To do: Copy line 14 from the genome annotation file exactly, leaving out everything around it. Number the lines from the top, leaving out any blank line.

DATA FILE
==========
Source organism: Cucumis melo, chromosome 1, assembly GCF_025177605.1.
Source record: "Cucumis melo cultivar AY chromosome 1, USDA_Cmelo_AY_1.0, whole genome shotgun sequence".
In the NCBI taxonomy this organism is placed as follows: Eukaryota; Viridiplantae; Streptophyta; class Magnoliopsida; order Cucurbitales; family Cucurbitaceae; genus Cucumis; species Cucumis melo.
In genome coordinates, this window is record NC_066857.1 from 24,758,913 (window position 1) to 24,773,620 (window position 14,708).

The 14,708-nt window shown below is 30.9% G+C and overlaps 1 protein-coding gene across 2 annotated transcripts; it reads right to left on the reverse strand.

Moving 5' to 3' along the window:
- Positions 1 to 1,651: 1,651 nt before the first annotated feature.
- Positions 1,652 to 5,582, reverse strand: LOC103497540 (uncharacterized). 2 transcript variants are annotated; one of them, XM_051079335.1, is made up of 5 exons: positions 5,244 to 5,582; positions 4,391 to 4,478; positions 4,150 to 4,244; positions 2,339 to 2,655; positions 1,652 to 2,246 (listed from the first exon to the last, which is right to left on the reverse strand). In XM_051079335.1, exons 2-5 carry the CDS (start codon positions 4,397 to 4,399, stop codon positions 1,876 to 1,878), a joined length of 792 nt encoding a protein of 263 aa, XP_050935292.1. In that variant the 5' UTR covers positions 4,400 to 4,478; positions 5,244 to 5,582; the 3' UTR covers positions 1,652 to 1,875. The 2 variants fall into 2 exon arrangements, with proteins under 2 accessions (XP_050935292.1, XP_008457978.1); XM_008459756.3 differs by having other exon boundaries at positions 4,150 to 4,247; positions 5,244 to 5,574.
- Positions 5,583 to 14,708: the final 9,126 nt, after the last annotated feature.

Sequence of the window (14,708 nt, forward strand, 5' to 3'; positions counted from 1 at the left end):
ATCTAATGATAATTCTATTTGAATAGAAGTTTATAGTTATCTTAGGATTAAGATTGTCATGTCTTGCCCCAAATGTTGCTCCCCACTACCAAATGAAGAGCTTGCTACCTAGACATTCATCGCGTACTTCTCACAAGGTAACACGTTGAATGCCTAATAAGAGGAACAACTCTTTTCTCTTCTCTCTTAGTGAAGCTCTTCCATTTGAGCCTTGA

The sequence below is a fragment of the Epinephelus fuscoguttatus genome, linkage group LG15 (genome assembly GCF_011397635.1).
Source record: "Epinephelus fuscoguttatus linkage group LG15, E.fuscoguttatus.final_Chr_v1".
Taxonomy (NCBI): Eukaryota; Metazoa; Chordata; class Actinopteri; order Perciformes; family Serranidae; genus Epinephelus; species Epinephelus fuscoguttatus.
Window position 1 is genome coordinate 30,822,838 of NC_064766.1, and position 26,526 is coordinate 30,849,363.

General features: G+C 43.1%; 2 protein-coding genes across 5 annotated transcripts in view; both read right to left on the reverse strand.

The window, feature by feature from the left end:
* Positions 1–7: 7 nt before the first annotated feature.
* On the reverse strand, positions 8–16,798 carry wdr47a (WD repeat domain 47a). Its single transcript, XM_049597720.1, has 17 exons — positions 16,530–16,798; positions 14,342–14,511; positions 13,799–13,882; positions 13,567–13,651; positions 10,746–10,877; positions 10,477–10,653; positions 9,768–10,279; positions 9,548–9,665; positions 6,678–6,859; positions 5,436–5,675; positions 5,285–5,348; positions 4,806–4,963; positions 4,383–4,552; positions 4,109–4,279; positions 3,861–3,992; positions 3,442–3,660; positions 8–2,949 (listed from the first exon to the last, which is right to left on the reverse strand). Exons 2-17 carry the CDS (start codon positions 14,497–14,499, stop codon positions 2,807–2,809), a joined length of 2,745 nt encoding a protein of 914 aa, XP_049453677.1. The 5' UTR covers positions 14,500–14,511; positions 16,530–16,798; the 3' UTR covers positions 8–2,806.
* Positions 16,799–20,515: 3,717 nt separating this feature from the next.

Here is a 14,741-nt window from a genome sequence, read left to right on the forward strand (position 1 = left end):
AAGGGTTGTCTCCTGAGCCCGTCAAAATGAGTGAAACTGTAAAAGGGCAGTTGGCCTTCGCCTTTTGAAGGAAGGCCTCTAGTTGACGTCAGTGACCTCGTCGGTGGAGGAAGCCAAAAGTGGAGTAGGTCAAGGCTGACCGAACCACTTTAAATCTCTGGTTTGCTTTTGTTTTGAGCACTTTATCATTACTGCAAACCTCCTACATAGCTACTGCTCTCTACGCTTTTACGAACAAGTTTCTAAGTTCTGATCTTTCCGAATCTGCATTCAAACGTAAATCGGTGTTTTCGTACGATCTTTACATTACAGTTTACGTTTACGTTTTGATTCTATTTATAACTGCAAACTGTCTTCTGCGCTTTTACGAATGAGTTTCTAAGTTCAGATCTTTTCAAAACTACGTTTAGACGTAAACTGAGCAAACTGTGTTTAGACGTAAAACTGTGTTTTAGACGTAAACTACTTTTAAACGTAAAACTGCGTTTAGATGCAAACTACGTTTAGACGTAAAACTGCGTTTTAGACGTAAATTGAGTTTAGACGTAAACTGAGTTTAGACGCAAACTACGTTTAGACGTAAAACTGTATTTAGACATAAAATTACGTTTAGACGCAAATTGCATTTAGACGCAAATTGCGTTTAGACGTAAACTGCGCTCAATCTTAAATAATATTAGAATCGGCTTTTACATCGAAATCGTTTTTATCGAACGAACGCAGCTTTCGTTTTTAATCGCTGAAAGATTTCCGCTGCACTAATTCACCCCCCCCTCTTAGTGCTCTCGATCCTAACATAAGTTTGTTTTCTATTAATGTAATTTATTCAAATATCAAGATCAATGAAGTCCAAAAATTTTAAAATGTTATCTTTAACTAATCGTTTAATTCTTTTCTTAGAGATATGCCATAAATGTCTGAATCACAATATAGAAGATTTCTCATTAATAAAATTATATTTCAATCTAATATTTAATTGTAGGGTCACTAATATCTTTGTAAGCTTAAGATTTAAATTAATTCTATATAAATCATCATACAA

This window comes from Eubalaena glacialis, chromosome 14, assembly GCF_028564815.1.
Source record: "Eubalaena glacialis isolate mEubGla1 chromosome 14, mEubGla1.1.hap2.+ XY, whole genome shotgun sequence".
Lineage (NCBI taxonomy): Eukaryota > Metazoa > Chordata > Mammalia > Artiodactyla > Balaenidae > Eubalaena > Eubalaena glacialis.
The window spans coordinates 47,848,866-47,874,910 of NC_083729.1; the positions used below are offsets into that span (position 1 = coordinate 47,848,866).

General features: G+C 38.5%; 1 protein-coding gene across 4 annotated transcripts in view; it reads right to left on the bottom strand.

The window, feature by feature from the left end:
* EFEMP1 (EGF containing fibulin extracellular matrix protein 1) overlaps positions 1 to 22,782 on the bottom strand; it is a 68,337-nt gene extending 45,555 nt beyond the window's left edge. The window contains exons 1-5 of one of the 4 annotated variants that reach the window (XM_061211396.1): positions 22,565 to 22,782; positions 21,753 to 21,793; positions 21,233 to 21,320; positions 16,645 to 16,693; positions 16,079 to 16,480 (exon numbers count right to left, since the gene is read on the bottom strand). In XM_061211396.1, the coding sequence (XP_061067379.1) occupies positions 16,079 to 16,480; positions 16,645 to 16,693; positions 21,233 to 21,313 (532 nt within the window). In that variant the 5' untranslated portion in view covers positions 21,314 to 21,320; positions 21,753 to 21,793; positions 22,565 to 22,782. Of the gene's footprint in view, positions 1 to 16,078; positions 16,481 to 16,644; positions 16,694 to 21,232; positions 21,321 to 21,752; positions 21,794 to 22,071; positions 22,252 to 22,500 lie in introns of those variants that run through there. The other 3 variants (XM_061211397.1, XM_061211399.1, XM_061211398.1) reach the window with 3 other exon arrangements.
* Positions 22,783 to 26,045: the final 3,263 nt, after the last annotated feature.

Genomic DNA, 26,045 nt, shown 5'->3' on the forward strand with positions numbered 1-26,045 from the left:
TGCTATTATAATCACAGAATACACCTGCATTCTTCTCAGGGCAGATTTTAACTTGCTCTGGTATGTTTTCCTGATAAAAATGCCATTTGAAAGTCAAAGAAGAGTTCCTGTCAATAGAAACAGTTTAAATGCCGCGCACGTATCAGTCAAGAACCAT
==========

Taxonomy (NCBI): Eukaryota; Metazoa; Chordata; class Actinopteri; order Perciformes; family Serranidae; genus Epinephelus; species Epinephelus fuscoguttatus.